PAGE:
Plenty to celebrate
Any politician who wants to pontificate on the state of our schools, should first be obliged to produce proof that he or she has watched every programme in this marvellously upbeat series. There may be plenty of things that are wrong with state education, but these five-minute films are a welcome reminder that there is also plenty to celebrate.
Four new programmes, that have been added to the series since it was first broadcast, exemplify the general approach. The film-makers simply point the camera at pupils engaged in some absorbing activity and let the pictures do the talking.
We see a class of wannabe Olga Korbuts at Newlaithes Junior School, Carlisle, doing their thing with consummate grace. The gymnastics are, of course, impressive, but even more so are the expressions on their young faces - a blend of concentration and obvious satisfaction.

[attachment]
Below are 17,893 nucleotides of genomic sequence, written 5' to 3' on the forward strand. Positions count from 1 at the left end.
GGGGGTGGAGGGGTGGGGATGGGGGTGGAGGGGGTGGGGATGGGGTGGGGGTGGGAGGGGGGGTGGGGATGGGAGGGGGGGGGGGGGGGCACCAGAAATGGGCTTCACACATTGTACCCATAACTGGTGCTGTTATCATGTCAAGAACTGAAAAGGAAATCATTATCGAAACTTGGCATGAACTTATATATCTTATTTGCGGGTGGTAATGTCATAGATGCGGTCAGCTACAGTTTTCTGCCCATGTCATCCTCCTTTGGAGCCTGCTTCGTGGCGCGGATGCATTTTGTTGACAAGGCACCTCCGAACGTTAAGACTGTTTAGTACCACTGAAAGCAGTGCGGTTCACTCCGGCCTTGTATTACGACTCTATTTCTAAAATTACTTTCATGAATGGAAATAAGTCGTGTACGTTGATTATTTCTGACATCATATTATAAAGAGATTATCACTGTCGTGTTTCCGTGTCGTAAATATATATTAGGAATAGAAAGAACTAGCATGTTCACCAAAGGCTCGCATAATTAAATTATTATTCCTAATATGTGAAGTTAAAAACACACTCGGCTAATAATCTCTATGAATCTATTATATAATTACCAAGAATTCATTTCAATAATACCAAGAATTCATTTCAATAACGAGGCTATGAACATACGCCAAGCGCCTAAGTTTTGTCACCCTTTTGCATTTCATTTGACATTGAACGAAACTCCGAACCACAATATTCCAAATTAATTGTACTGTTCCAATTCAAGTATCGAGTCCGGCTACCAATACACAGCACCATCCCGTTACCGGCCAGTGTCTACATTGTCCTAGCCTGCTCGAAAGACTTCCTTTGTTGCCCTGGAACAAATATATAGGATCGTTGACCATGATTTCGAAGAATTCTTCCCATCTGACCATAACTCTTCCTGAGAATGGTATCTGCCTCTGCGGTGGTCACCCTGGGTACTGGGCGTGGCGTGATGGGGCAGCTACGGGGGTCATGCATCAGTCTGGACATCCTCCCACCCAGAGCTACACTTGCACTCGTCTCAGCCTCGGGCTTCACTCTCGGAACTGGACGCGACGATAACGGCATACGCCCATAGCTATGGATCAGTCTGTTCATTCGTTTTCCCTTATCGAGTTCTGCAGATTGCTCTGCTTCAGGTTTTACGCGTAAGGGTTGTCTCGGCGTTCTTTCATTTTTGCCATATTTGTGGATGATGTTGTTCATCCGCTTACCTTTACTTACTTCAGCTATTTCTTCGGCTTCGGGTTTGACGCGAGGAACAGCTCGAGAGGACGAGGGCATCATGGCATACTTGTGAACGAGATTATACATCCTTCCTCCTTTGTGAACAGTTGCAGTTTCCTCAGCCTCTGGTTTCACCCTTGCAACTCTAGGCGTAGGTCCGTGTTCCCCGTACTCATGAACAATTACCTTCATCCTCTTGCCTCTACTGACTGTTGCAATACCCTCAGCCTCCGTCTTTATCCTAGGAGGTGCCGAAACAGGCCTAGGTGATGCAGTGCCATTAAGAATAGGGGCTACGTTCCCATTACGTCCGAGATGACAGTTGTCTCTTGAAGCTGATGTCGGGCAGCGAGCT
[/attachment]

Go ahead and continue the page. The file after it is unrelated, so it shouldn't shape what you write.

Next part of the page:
One programme features the European City of Stones at Frome, which is a surreal collection of monoliths set in rolling park land. It is the perfect setting and stimulus for creative work, as youngsters from a primary school, a secondary and an FE college in Somerset discovered. They created costumes, painted their faces, made music, improvised dances and put on plays. Such activities might be far removed from whole-class teaching but they teach the whole child in a way that the Gradgrinds couldn't possibly imagine.
Another shows a Year 10 student at Lord Mayor Treloar School in Hampshire who wanted a sport which made use of his wheelchair. It took him and his technology teacher 18 months to take their idea from the drawing board to the prototype - a wheelchair which doubles as land yacht.
The children at Trythall Primary School in Cornwall seem to get as much of a thrill out of playing chess. They are so keen they even have a giant chessboard marked out on the playground, where two players battle it out using their fellow pupils as pawns in their game. Politicians would know all about that.